Every September, the nation comes together to recognize National Recovery Month. While the leaves are turning and the crispness of autumn is in the air, Recovery Month beckons us to bring awareness to the ever-growing recovery community. More than just an annual observance, National Recovery Month represents a powerful opportunity for lowering stigma and increasing recovery options through cooperation and collaboration.
Dear Alumni and Friends of The Retreat,
Are you seeking to deepen your connection to your recovery journey? Do you wish to experience the transformative power of selflessness and compassion? Look no further - we invite you to embrace the incredible benefits of service in Alcoholics Anonymous (AA) and join us in spreading the light of recovery in our community.
An individual's recovery from alcohol or drug addiction depends heavily on triggers. A trigger is an internal or external stimulus that triggers cravings or emotional responses associated with substance abuse. In order for individuals to achieve long-term sobriety, identifying triggers is crucial. In this article, we hope to shed light on identifying and dealing with triggers in recovery.
Excerpt from August 2023 Mpls. St. Paul Magazine Mental Health Section:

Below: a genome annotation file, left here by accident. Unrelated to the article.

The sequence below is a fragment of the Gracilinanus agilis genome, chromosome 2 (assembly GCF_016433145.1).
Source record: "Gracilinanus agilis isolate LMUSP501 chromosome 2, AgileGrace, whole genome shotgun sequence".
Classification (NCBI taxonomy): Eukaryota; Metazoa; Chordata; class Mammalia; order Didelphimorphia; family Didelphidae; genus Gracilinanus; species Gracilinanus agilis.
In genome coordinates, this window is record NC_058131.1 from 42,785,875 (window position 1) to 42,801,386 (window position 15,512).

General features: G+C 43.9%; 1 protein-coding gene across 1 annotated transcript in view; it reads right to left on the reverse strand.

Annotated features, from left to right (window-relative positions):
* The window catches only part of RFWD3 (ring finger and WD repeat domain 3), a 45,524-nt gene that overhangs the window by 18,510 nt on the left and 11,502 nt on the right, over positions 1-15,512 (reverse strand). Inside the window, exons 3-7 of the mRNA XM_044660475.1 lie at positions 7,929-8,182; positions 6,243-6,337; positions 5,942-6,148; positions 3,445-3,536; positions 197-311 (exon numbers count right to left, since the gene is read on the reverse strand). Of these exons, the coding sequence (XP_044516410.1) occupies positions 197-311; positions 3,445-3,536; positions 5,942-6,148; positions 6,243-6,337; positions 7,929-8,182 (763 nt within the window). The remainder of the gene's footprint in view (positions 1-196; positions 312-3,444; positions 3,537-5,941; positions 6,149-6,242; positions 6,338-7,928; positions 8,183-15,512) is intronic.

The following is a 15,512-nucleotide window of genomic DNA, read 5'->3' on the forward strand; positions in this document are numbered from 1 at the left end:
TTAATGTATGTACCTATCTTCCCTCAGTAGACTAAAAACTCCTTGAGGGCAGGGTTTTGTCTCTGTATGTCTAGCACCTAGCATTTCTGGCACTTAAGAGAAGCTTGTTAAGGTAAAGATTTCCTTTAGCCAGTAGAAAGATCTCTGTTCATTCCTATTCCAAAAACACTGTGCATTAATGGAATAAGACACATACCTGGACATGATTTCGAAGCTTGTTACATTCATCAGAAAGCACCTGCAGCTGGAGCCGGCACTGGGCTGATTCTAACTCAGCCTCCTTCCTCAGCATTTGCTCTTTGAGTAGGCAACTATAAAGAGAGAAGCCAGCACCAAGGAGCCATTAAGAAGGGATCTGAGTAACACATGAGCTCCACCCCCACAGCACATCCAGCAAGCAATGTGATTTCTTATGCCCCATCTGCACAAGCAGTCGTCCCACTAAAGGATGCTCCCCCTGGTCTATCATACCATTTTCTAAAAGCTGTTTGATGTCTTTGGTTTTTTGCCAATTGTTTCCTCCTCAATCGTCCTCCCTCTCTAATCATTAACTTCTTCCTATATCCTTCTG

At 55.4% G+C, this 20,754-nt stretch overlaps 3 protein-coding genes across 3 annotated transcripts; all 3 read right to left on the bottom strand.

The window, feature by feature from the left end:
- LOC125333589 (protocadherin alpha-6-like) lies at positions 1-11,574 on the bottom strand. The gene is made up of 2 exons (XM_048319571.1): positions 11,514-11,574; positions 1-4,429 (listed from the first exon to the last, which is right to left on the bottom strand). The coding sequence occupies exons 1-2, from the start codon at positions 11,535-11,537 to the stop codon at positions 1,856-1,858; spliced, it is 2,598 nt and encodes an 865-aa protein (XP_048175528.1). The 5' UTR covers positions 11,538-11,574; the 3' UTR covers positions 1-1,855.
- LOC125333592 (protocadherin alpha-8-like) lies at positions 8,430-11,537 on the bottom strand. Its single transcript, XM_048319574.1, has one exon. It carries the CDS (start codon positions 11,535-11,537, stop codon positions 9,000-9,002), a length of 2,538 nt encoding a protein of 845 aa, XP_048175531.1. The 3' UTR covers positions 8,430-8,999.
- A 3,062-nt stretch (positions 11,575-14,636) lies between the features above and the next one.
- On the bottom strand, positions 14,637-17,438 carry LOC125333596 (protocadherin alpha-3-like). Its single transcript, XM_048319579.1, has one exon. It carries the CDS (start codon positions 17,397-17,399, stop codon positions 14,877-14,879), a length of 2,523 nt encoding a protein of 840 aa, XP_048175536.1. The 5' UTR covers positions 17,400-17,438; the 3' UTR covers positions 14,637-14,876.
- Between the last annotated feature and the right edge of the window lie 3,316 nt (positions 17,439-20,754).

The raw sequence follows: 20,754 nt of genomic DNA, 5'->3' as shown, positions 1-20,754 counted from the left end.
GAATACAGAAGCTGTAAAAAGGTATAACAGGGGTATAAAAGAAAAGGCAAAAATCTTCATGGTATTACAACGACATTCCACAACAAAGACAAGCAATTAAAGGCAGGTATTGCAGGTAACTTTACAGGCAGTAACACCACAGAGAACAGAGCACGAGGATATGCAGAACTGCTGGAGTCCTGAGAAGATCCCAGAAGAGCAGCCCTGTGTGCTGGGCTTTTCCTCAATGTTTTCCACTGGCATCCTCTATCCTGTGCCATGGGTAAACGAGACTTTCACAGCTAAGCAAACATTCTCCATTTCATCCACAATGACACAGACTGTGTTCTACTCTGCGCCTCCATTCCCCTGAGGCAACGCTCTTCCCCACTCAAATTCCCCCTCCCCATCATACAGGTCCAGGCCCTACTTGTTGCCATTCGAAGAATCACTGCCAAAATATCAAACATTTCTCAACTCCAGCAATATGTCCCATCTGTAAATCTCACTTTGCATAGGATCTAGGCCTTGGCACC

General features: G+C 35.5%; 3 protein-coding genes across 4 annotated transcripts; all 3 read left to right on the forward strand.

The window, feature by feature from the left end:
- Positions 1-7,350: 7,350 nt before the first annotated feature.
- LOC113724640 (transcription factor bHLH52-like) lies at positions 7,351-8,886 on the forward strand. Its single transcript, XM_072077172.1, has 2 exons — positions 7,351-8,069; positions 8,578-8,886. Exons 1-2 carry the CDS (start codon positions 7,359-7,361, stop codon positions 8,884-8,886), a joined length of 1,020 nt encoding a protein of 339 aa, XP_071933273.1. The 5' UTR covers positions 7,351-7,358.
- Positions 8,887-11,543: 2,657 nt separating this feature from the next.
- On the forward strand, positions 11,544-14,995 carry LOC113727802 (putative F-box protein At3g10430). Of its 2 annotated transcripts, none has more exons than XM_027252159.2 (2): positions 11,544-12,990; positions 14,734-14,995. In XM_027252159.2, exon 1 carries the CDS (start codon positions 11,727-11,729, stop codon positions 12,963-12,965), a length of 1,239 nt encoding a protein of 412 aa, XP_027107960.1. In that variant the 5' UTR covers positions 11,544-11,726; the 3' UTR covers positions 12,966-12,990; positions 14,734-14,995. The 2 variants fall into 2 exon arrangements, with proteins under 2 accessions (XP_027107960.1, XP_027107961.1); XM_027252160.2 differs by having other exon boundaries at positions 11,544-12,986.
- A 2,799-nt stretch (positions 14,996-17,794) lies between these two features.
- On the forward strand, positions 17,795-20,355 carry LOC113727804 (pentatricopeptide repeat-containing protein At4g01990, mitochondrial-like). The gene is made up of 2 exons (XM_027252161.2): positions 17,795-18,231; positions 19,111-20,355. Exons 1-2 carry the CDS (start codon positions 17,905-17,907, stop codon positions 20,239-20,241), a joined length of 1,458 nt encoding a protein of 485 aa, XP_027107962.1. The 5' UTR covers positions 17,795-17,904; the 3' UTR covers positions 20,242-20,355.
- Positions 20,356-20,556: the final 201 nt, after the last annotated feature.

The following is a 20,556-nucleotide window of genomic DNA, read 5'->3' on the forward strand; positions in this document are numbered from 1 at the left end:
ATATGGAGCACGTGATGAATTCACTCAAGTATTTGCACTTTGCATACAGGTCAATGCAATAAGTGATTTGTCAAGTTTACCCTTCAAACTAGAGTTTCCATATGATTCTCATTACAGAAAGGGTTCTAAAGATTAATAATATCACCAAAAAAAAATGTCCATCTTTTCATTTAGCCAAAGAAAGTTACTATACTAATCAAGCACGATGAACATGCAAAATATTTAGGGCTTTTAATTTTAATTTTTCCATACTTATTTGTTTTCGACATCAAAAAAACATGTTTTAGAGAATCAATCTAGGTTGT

Recovering from addiction can be daunting, with fear of relapse often being the source of great distress. Relapse refers to any return to substance abuse after an extended period of abstinence; it is a common occurrence among those in recovery and may be caused by various triggers like stress, boredom, or social pressure. However, relapse does not indicate failure of the recovery process but instead requires further work in maintaining sobriety; that's where relapse prevention plans come in handy.
Are you or someone you know struggling with excessive alcohol consumption? Are you uncertain about whether it qualifies as a disorder? You've come to the right place for knowledge on this matter! Here, we'll discuss and learn about alcohol use disorder symptoms and more.
What is the difference between sponsorship and sober coaching? Can a person have both? Can a person be both a sober coach and a sponsor?
Yesterday I flew with my daughter to Minneapolis for detox and treatment - an event I could only imagine in a faraway fantasy. She called unexpectedly, after not talking to me for six months, and asked for help with the most desperate of states of heart/mind… begging to either die or get sober.
I grew up in an alcoholic family. As such I wasn’t imbued with a healthy sense of self. I struggled with issues of low self-esteem. I searched desperately for parental validation and proof that I was loved and worthy. I was a child dealing with a very adult issue. I had two alcoholic parents, and I didn’t have the coping techniques to deal with their alcoholism.
On March 11, 2023, The New York Times ran a commentary by Maia Szalavitz titled “People Have a Right to Nonreligious Rehab” questioning the connection between religion/spirituality and recovery, and we felt it was important to present The Retreat’s view on the issues raised in this article.